The claim that 91% would reject homosexual leaders is pure horse dung. Questions 38 through 45 cover this topic. If a respondent answered that he/she believed their unit leader was gay AND believed that other members of the unit knew this as well responded as follows:

39a – Poor or very poor ability to work together – 8.4%
39b – Poor or very poor morale – 14%
39c – Poor or very poor performance – 7.3%
41 – Of the 42.2% who believed knowing their leader was gay had an effect on unit cohesion, 37.5% (or 15.8% of all respondents) said the effect was mostly negative.
43 – Of the 39.4% who who believed knowing their leader was gay had an effect on morale, 46.1% (or 18.2% of all respondents) said the effect was mostly negative.
45 – Of the 33.9% who believed knowing their leader was gay had an effect on performance, 46.2% (or 15.7% of all respondents) said the effect was mostly negative.

Pick any of those numbers you want. NONE of them even come close to that ludicrous 91%. So where did the 91% come from? My guess is someone with very poor math/statistic skills took a very loose reading of question 45. 46.2% said they regarded performance as mostly negative. 45.2% said they regarded performance as equally negative and positive. Add those numbers together and you get 91.4%. Nevermind that the latter 45.2% don’t qualify as “negative” but as an even wash. Nevermind that question 45 is only a subset (33.9%) of question 44 (which is a subset itself that only includes personnel who believe their leader is/was gay).

The fairest anti-DADT review of this statistic could only say “30.1% of people who say their leader was gay believe he/she had a mostly negative or equally negative and positive effect on performance.” But that’s hardly cause for alarm, is it?

Gay Showers

Showers are dealt with in questions 90 and 91. Now if we assumed that “shower at a different time” (25.3%), “discuss how to conduct ourselves” (11.5%), “talk to a mentor” (1.4%), “discuss options with leader” (16.1%), AND “Something else” (6.2%) all qualified as “won’t shower with homosexuals”, you only get to 60.5%. Where’s the other 10%? Are we adding in the “don’t know” (8%) to this magical math as well?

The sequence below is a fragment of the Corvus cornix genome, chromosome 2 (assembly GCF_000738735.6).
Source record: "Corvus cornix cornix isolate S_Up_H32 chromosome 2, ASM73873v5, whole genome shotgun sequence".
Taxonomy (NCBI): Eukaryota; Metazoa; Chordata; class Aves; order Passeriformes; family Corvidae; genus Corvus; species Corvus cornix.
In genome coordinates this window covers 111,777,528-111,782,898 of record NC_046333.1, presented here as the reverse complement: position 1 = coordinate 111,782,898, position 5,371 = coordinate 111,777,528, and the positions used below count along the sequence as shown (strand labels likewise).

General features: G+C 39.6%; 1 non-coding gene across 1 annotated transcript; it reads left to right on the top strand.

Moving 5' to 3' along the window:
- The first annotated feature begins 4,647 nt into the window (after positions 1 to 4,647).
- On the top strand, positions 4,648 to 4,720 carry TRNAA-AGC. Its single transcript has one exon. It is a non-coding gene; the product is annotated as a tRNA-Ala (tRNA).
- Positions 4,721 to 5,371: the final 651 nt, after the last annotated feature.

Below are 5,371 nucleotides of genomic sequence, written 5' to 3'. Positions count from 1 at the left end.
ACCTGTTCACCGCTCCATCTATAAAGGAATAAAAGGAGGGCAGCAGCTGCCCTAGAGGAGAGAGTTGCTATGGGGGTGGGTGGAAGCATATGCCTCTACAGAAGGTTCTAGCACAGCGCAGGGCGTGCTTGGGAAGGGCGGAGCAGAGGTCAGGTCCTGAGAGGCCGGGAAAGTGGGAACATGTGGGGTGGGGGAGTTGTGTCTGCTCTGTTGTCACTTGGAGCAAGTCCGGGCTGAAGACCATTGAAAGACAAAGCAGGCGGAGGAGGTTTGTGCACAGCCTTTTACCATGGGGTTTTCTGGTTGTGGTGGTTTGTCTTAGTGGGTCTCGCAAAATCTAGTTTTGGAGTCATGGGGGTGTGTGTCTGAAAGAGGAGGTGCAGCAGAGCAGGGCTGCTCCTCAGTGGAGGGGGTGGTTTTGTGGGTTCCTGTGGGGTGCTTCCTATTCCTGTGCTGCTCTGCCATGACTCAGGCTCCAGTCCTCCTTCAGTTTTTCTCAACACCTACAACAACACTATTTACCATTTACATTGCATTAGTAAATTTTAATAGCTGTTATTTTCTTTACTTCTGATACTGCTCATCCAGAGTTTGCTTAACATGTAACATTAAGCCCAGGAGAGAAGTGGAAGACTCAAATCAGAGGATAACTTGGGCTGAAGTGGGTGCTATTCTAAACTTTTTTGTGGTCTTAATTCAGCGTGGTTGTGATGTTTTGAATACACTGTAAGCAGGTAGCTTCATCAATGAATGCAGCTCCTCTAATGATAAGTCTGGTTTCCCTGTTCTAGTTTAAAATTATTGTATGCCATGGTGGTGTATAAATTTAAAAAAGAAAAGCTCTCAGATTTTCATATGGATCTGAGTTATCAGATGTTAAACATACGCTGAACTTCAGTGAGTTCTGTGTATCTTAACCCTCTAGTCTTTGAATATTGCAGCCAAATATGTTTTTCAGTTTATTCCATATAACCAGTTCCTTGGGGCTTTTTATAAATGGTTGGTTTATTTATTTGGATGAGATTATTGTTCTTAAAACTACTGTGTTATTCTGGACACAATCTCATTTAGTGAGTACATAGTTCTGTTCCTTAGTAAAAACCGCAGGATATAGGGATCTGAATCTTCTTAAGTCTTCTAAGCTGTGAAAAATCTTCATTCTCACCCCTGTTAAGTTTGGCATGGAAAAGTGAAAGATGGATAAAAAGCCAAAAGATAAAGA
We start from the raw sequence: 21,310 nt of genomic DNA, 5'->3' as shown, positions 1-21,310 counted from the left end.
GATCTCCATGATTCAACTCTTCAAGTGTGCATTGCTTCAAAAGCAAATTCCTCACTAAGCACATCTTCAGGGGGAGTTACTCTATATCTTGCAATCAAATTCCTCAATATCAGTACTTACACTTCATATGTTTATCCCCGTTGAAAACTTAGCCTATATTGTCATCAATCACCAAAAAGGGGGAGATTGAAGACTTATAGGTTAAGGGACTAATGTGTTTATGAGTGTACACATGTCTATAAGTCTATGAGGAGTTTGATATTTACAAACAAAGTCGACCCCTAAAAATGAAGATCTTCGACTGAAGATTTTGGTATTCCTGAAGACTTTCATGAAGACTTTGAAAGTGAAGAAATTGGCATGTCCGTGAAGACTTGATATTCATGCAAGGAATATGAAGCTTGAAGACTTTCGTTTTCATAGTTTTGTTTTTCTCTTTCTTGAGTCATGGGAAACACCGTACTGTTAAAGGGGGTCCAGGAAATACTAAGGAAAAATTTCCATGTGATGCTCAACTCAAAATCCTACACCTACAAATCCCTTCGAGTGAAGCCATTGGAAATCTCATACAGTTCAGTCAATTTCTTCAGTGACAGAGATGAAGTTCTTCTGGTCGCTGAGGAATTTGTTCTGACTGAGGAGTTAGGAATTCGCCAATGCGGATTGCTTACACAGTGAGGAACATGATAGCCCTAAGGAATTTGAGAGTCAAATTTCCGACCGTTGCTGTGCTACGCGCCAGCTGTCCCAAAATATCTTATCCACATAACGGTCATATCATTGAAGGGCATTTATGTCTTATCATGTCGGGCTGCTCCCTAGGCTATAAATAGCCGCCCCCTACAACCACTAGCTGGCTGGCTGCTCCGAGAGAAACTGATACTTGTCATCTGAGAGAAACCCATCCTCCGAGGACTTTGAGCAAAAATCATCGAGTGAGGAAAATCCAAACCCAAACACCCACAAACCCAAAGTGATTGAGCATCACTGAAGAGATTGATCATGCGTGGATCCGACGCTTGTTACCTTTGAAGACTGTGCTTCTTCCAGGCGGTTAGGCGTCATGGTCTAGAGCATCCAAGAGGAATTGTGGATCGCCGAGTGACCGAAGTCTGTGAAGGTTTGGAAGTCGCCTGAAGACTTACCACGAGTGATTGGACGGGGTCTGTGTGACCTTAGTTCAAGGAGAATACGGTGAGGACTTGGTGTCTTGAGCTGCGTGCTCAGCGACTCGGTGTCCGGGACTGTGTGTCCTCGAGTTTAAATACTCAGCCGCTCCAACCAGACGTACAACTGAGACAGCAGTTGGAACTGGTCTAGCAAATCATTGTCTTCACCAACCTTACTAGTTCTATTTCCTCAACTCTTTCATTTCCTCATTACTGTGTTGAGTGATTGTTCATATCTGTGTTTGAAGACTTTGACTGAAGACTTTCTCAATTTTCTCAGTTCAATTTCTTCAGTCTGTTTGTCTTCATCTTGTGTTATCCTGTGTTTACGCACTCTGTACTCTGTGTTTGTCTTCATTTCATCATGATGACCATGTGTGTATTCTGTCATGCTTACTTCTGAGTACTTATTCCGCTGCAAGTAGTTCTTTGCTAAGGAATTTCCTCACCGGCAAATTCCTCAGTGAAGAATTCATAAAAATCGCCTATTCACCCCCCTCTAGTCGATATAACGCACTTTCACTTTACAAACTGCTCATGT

You can’t lump all these together under “no showers with gays” without being extremely disingenuous and loose with the poll. The variety of answers indicate that service members have a variety of ways in dealing with a big change. They’re saying they’d approach a new situation with caution, not outright belligerent “hell no we won’t!” opposition like this article suggests.

Conclusion

I have never been an active member of the United States military. I’m not gay. I can’t really speak about either subject from a place of experience. That’s why I tend to defer to people who have experience in one or both arenas. That’s what the Pentagon poll is all about. It asks the troops directly how they would respond to repealing DADT. The overwhelming response from the troops and the military leadership is “We can do this.” I think we can do this as well.

To all of the old guard (read: crusty old farts – I’m looking at you John McCain!) who just can’t stand the idea of a gay man or woman serving openly, I say get over it. We have the best trained, best equipped, and most skilled fighting force on the planet. Our military has tackled and surmounted numerous difficult challenges in the past and I know they are more than capable of handling the repeal of DADT.

And if someone points you to the article on the Thomas More Law Center website as proof that DADT shouldn’t be repealed, just laugh at them and tell them to do the math.